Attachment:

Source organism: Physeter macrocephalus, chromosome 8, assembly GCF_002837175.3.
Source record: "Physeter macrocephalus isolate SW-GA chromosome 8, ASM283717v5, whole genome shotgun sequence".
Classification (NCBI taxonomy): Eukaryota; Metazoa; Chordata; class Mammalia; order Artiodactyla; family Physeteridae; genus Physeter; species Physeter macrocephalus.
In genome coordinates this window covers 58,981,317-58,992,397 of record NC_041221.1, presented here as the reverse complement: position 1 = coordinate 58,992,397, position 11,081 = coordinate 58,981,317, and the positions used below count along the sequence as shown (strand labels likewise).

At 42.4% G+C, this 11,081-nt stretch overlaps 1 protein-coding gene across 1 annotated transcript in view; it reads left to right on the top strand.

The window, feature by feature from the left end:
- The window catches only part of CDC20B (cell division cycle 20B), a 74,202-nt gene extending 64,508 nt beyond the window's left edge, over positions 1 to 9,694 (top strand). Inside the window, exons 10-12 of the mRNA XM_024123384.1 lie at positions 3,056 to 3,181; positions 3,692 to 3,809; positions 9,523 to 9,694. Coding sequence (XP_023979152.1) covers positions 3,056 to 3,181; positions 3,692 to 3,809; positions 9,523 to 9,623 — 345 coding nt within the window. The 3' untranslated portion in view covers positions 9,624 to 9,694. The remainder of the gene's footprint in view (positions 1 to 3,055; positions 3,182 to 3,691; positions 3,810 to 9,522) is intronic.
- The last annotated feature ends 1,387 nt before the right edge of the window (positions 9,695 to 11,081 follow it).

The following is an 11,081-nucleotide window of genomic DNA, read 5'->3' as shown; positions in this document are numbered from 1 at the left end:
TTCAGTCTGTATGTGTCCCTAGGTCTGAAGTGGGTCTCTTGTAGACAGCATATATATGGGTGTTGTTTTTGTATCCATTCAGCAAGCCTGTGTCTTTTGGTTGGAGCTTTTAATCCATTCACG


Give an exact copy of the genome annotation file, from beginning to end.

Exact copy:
Source organism: Physeter macrocephalus, chromosome 8, assembly GCF_002837175.3.
Source record: "Physeter macrocephalus isolate SW-GA chromosome 8, ASM283717v5, whole genome shotgun sequence".
Classification (NCBI taxonomy): Eukaryota; Metazoa; Chordata; class Mammalia; order Artiodactyla; family Physeteridae; genus Physeter; species Physeter macrocephalus.
In genome coordinates this window covers 58,981,317-58,992,397 of record NC_041221.1, presented here as the reverse complement: position 1 = coordinate 58,992,397, position 11,081 = coordinate 58,981,317, and the positions used below count along the sequence as shown (strand labels likewise).

At 42.4% G+C, this 11,081-nt stretch overlaps 1 protein-coding gene across 1 annotated transcript in view; it reads left to right on the top strand.

The window, feature by feature from the left end:
- The window catches only part of CDC20B (cell division cycle 20B), a 74,202-nt gene extending 64,508 nt beyond the window's left edge, over positions 1 to 9,694 (top strand). Inside the window, exons 10-12 of the mRNA XM_024123384.1 lie at positions 3,056 to 3,181; positions 3,692 to 3,809; positions 9,523 to 9,694. Coding sequence (XP_023979152.1) covers positions 3,056 to 3,181; positions 3,692 to 3,809; positions 9,523 to 9,623 — 345 coding nt within the window. The 3' untranslated portion in view covers positions 9,624 to 9,694. The remainder of the gene's footprint in view (positions 1 to 3,055; positions 3,182 to 3,691; positions 3,810 to 9,522) is intronic.
- The last annotated feature ends 1,387 nt before the right edge of the window (positions 9,695 to 11,081 follow it).

The following is an 11,081-nucleotide window of genomic DNA, read 5'->3' as shown; positions in this document are numbered from 1 at the left end:
TTCAGTCTGTATGTGTCCCTAGGTCTGAAGTGGGTCTCTTGTAGACAGCATATATATGGGTGTTGTTTTTGTATCCATTCAGCAAGCCTGTGTCTTTTGGTTGGAGCTTTTAATCCATTCACG